Progress Stalled On Measles Elimination, WHO Data Show

Media sources report on a WHO report showing 2015 targets for measles will not be met without stepped up efforts.

The Guardian: Measles eradication plans have stalled, says WHO
“Progress against the elimination of measles has stalled, the World Health Organization is warning. The number of deaths from the viral disease actually rose in the last year — from an estimated 122,000 in 2012 to 145,700 in 2013…” (Boseley, 11/13).

LiveMint: 6.4 million newborns do not get measles vaccine every year: WHO
“Although measles can be prevented through vaccination, nearly 6.4 million newborns are still not being immunized annually and the progress to eradicate the disease has stalled globally in the past one year, the World Health Organization (WHO) warned in a report on Thursday…” (Krishnan, 11/14).

Reuters: Progress on eliminating measles has stalled, WHO warns
“…More than 145,000 people died of measles in 2013, up from 122,000 in 2012, the WHO said. Epidemics in China, Congo, and Nigeria contributed to this, but there were also outbreaks in the WHO’s European region, including in Georgia, Turkey, and Ukraine…” (Kelland, 11/13).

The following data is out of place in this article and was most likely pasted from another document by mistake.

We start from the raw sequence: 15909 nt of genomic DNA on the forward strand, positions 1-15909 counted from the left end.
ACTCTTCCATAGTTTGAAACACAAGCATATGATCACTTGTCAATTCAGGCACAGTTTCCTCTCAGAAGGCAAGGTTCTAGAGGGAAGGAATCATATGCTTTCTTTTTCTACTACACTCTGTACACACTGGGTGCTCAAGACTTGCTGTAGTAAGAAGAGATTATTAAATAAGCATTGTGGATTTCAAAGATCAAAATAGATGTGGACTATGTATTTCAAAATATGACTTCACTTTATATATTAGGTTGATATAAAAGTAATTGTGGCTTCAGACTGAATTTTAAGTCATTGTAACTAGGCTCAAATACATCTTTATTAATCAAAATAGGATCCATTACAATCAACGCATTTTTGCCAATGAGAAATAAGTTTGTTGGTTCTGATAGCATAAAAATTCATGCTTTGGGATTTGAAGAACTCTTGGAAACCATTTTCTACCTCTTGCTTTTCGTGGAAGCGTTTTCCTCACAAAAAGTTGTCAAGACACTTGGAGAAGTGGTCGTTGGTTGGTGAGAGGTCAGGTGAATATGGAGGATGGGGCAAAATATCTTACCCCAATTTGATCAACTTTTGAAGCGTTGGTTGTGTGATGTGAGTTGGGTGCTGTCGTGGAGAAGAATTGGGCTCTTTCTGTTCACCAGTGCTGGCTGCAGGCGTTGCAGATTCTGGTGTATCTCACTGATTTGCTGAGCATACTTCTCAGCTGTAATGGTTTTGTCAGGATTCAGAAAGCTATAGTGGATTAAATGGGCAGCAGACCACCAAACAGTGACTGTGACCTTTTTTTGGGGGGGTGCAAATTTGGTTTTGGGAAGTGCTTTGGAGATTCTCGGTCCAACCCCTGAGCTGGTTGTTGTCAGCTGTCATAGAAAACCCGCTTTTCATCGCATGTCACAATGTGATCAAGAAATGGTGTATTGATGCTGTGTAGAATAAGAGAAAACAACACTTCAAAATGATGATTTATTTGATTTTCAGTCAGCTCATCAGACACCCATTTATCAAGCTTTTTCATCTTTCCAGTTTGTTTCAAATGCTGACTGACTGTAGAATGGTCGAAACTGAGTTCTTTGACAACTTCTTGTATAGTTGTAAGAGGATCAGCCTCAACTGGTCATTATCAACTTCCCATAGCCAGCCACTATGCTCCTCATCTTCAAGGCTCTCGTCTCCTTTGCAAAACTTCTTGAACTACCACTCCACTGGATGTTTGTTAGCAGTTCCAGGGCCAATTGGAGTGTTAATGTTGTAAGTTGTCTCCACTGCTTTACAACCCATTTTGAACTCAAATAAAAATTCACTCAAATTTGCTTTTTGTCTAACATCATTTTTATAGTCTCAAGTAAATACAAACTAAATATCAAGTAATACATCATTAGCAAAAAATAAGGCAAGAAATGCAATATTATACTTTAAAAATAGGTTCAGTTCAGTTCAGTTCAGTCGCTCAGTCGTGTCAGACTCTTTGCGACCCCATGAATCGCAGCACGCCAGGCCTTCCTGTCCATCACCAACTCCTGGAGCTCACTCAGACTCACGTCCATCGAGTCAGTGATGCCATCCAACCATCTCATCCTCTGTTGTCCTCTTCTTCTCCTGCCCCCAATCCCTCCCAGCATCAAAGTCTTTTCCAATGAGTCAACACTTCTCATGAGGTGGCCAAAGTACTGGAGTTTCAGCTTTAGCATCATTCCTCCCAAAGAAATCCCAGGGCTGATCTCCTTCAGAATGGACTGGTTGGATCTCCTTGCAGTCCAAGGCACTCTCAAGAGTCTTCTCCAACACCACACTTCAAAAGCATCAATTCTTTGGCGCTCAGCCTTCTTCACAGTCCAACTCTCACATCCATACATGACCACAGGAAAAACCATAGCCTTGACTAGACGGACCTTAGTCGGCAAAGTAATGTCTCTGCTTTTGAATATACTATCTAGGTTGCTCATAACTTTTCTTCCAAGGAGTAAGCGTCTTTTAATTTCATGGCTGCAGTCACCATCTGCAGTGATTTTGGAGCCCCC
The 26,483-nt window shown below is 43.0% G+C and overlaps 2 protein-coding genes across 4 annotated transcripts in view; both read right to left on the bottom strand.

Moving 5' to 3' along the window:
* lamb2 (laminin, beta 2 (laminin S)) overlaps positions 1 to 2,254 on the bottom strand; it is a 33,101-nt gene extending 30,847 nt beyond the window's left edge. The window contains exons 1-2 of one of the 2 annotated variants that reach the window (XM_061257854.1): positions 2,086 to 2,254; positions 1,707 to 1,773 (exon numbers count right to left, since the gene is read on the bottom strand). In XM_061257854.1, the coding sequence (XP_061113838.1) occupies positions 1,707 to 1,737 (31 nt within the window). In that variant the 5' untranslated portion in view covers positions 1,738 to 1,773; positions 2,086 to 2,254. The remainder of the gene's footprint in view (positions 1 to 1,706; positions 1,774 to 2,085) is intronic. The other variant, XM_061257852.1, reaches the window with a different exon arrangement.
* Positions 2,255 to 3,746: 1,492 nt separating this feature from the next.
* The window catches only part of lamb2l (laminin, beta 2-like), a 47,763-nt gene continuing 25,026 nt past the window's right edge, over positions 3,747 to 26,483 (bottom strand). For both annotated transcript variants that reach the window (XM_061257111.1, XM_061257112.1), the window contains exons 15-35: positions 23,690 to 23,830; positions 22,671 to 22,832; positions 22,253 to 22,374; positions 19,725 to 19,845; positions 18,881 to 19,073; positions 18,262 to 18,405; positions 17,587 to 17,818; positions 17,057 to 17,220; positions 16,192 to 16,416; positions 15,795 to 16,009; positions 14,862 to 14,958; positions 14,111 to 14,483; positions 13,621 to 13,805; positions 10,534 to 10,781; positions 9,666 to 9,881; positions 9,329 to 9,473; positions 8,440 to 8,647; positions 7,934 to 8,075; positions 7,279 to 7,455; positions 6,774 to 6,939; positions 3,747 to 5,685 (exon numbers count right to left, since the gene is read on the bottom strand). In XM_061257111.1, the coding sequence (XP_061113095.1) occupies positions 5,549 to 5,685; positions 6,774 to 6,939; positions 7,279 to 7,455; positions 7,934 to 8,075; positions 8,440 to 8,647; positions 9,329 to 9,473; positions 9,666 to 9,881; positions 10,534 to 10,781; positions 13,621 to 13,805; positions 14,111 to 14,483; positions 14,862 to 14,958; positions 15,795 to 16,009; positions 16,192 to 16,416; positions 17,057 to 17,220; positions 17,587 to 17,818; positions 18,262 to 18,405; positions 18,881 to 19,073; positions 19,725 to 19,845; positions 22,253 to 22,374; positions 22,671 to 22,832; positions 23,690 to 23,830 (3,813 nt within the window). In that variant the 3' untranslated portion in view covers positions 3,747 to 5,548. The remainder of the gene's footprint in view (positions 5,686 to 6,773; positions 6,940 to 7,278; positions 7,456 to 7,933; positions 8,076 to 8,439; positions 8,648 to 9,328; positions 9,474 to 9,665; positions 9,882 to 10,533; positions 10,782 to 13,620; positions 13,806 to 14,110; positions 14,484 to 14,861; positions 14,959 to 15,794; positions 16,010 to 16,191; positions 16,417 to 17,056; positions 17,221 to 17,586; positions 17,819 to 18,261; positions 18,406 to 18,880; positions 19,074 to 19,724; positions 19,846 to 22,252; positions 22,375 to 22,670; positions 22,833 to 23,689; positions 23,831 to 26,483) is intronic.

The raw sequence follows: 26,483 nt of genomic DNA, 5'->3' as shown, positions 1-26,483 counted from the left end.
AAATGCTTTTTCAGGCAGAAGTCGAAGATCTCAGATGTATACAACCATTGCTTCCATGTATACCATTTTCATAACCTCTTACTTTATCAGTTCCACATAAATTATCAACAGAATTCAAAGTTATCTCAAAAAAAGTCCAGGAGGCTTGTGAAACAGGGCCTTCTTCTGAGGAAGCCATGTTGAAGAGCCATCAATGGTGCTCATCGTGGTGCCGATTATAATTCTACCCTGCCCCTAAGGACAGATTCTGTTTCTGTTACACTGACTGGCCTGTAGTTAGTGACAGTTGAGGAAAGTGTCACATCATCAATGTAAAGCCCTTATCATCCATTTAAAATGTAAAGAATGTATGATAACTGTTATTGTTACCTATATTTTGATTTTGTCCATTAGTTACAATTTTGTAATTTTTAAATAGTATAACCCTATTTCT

U.N. News Centre: U.N. health agency sees ‘alarming trend’ as efforts lag in eliminating measles
“…In developing countries, it costs around $1 to vaccinate a child against the disease, making the measles vaccine one of the best buys in public health. During 2013, 205 million children were immunized against measles through large-scale campaigns in 34 countries, including Cambodia, Cape Verde, Ghana, Jordan, Senegal, and Sudan…” (11/13).

VOA News: Global Campaign to Eliminate Measles Stalls
“The U.N. agency says measles immunization efforts are hampered by lack of money, weak health systems, and not enough awareness of the importance of vaccinating children against this killer disease…” (Schlein, 11/13).

WHO: WHO warns that progress towards eliminating measles has stalled
“…Barriers that are hampering immunization efforts will need to be addressed, including diminishing funding and the need to strengthen health systems. WHO strongly recommends that every child receives two doses of measles vaccine and that countries unable to reach high coverage through routine immunization services continue follow-up vaccination campaigns every two to four years to eliminate the risk of resurgence…” (11/13).

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